Who holds this honor?
a. Susa Young Gates
b. Marjorie Pay Hinckley
c. Emma Ray McKay
d. Miriam Angeline Work Young
. From the life of William Bryan Pace: At the Salt Lake Valley some of the Battalion found their families and relatives and they stopped. A company of thirty or forty under father, Lt. Pace, prepared to face the dangers of crossing the plains during the winter months. We had low supplies but hoped to get more at Fort Bridger. At Fort Bridger, we could not buy provisions and moved on with nothing to eat, depending on game after a journey of 900 miles. By scrimping we managed to get over on the Sweetwater where we killed a buffalo and fared sumptuously. We then encountered a severe snow storm, freezing nine mules to death. The storm covered up the grass and drove the buffaloes to the hills. With our jaded animals, we could not reach them. We ran across an old buffalo who was too old to go to the hills. He was killed, roasted, and fried over a fire made of buffalo chips dug from under eight inches of snow. After many days of starving and traveling in eight inches of snow, we reached the Platte River. Here we decided to kill a jaded donkey to draw the wolves for meat for our supper. It was so cold the donkey froze as quickly as the hide was off, and no wolves came. One of the men decided to try the donkey meat. He cut a piece and threw it on the fire. As soon as it was cooked they began to eat. After this experience, a mule was often had for supper, and no questions asked.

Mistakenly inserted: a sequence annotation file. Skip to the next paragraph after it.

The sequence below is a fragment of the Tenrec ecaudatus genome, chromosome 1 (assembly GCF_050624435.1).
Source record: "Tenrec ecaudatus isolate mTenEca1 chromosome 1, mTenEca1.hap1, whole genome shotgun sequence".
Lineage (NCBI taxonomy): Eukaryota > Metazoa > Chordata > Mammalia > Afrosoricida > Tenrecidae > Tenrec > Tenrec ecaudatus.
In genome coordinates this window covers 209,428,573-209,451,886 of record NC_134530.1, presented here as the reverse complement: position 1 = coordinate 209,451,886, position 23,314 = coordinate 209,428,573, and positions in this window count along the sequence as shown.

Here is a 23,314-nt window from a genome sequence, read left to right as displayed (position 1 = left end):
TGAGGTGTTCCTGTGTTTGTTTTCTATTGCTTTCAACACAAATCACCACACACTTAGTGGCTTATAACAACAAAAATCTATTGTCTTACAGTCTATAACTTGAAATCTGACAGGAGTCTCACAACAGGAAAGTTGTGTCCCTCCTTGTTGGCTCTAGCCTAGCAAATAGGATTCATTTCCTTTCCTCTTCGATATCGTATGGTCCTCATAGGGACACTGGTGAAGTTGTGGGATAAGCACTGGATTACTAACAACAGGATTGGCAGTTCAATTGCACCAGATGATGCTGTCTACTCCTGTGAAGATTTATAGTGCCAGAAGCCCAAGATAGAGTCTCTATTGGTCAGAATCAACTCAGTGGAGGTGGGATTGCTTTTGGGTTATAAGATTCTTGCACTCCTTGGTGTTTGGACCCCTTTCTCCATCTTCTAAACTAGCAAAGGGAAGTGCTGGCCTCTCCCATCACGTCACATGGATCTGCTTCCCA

The Platte River being partly frozen, we had a great deal of trouble to get over it. On the other side was a band of Pawnee Indians with which we made friends and feasted on corn, wild turkey, etc. From here to Winter Quarters on the Missouri, we had no trouble. We arrived a day or two before Christmas 1847.
Chronicles of Courage, Lesson Committee (Salt Lake City: Talon Printing, 1997), 8: 173.